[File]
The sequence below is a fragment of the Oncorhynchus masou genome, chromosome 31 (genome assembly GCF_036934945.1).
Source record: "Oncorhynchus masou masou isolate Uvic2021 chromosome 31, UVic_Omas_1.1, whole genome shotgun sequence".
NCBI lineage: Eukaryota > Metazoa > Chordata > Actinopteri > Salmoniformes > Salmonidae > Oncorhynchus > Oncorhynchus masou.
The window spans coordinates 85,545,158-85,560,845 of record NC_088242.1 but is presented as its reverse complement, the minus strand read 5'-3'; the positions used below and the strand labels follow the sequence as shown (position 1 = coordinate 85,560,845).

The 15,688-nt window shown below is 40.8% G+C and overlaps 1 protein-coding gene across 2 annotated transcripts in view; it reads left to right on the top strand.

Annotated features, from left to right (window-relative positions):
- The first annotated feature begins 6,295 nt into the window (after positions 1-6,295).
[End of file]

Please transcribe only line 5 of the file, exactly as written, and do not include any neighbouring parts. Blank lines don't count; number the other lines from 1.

The 15,688-nt window shown below is 40.8% G+C and overlaps 1 protein-coding gene across 2 annotated transcripts in view; it reads left to right on the top strand.